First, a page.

SOURCE Our present publishing system is not working well. The growth of Open Access (OA) has been slow, resisted by many publishers at the expense of the public purse. Researchers have outsourced our evaluation system to this dysfunctional industry, which continuously infringes basic academic freedoms and human rights. Plan S is the latest attempt to […]
“Fundamentally, research works best when it is free to share, access, and re-use. Strangely, despite this being so clear, this is for the most part not the case. The vast majority of scholarly research, often produced using public funds, is privatised by commercial companies, and out of the researchers’ control. This is not an effective […]
Well, what a wonderful start to the week. Data Science Guru Lisa Hehnke has performed a great analysis of the Open Science MOOC Twitter account! Check out what she found here: Source: Analyzing the Open Science MOOC Twitter community | dataplanes.org
Whenever a journalist emails me asking for quotes on a piece, usually only a few of them make it into the final article. This is perfectly normal. However, for the sake of full context and transparency, I feel it is good practice to share the complete comments I made. Others may find them useful, and […]
Would it surprise you to learn that most of the world’s scholarly research is not owned by the people who funded it or who created it? Rather it’s owned by private corporations and locked up in proprietary systems, leading to problems around sharing, reuse, and reproducibility. The open science movement is challenging this system, aiming […]
After more than a year of work, the Open Scholarship Strategy document has been published in full.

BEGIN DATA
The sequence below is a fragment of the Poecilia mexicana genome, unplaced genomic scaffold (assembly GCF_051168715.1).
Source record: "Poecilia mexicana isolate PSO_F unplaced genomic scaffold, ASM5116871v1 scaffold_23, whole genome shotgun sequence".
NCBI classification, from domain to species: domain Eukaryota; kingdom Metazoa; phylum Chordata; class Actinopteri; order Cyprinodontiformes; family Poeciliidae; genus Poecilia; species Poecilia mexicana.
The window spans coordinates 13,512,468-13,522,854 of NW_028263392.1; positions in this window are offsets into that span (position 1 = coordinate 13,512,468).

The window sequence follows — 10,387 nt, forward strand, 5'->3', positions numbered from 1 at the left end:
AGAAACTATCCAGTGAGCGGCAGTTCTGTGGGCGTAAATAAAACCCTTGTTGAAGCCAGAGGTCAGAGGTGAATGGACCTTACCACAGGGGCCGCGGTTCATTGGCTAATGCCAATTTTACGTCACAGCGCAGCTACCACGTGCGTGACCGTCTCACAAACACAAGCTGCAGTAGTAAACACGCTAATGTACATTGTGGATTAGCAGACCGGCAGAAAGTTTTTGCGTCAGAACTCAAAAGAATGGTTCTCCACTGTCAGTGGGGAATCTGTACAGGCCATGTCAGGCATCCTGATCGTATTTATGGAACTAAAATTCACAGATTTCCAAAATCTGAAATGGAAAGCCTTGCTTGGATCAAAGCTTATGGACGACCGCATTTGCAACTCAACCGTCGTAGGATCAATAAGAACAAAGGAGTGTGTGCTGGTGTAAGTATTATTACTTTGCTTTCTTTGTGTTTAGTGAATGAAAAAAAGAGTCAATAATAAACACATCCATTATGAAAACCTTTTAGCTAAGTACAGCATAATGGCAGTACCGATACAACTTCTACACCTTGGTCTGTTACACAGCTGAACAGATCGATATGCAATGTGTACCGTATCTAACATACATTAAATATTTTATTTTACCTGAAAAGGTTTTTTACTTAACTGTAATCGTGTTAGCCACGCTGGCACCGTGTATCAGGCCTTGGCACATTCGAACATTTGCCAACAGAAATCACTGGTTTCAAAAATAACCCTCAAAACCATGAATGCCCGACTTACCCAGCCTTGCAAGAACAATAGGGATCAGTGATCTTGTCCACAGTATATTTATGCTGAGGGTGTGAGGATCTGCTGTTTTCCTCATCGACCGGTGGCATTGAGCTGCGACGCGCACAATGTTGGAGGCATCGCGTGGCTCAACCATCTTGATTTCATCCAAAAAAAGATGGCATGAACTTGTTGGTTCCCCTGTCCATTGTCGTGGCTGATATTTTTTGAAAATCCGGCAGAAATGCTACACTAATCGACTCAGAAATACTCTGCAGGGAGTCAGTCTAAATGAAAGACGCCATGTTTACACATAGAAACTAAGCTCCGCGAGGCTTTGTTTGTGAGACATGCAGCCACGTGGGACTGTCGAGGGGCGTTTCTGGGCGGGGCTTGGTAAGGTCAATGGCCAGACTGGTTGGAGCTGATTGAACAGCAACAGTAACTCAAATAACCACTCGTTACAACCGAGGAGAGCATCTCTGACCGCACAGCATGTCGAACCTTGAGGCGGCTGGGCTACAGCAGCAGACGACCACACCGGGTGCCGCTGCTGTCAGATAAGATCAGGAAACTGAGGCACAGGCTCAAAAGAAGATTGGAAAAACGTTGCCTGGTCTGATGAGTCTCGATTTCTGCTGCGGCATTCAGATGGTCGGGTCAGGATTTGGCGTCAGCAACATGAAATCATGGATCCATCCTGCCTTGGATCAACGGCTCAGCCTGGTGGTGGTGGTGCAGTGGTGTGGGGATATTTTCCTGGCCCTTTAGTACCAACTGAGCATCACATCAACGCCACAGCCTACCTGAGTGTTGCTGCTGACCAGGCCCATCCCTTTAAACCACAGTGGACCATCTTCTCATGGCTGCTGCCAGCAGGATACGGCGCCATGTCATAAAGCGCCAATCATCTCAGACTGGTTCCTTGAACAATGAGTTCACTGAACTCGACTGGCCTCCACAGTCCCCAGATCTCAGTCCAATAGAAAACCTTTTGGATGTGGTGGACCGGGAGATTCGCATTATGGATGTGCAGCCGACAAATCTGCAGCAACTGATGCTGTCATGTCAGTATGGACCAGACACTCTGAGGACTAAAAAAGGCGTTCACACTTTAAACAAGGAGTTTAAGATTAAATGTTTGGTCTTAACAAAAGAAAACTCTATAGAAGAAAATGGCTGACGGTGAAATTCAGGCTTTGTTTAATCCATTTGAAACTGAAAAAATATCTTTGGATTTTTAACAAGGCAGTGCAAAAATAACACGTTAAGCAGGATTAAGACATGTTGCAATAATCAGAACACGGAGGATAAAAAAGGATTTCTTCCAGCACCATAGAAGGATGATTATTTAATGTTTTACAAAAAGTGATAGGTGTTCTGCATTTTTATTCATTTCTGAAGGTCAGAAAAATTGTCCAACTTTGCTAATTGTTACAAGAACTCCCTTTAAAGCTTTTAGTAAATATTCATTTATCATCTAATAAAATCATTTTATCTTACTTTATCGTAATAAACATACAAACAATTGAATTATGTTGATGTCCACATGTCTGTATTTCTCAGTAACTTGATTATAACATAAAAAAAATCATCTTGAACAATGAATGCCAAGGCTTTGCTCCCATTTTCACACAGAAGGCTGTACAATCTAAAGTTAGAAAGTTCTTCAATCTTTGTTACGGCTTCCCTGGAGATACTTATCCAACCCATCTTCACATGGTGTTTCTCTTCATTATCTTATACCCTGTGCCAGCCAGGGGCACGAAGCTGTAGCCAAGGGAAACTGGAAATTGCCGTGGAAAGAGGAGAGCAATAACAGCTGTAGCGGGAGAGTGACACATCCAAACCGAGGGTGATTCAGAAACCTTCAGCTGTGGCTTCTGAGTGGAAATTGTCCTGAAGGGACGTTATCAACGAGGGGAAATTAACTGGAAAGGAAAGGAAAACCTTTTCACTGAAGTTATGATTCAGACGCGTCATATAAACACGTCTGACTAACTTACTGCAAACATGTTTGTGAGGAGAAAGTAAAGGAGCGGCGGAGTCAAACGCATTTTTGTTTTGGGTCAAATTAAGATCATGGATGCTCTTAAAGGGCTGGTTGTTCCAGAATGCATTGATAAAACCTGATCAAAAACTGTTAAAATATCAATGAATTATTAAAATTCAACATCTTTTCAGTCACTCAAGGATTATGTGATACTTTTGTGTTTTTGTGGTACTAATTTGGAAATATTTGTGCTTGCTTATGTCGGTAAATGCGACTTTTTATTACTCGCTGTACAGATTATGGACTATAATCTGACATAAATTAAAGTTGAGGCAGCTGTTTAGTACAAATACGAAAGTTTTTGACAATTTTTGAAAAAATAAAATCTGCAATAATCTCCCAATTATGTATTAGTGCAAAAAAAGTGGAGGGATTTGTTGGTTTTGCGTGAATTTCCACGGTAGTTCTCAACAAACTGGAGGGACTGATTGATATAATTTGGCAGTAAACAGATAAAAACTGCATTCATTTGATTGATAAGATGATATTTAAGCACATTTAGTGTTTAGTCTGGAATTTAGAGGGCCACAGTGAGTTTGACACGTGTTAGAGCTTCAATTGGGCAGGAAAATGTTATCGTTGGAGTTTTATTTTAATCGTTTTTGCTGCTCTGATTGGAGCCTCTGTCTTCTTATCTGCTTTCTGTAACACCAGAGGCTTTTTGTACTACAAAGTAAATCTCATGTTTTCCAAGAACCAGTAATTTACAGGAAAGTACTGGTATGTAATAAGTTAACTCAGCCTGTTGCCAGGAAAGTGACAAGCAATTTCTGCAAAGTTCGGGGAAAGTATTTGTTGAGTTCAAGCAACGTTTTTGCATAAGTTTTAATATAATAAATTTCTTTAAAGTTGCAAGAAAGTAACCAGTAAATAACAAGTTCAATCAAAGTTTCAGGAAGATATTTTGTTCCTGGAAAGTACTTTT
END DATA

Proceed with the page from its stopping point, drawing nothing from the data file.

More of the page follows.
The document aims to find agreements for a broad, international strategy for the implementation of open scholarship that meets the needs of different national and regional communities, that works globally.
Today, I’m super excited to announce a great new video released for the Open Science MOOC! This introductory video is designed to expose the human element behind open source software – something which often comes across in a very technical way. This video will answer a key question: Why is Open Source Software important for […]
A paper that I helped to peer review is now published, and should be of interest. Here’s the abstract: Digital scholarship and electronic publishing among the scholarly communities are changing when metrics and open infrastructures take centre stage for measuring research impact. In scholarly communication, the growth of preprint repositories over the last three decades […]
Today the Open Science MOOC hit 300 enrolled participants for the pilot module on open source and open research software. We’ve also started handing out the first certificates, which is a fantastic achievement for the community. Congratulations to everyone involved – this is a great start to the project! Don’t forget that you can help […]
Welcome to your usual roundup of interesting stuff that happened in the last month from the worlds of Open Science and Palaeontology! Enjoy, and let me know if I’ve missed anything out. Previous time. Palaeontology News Nikolov: Osteohistology of the hadrosauroid (Dinosauria: Ornithopoda) from Labirinta cave, Bulgaria: An example of insular dwarfism or simply young giant? Lowery […]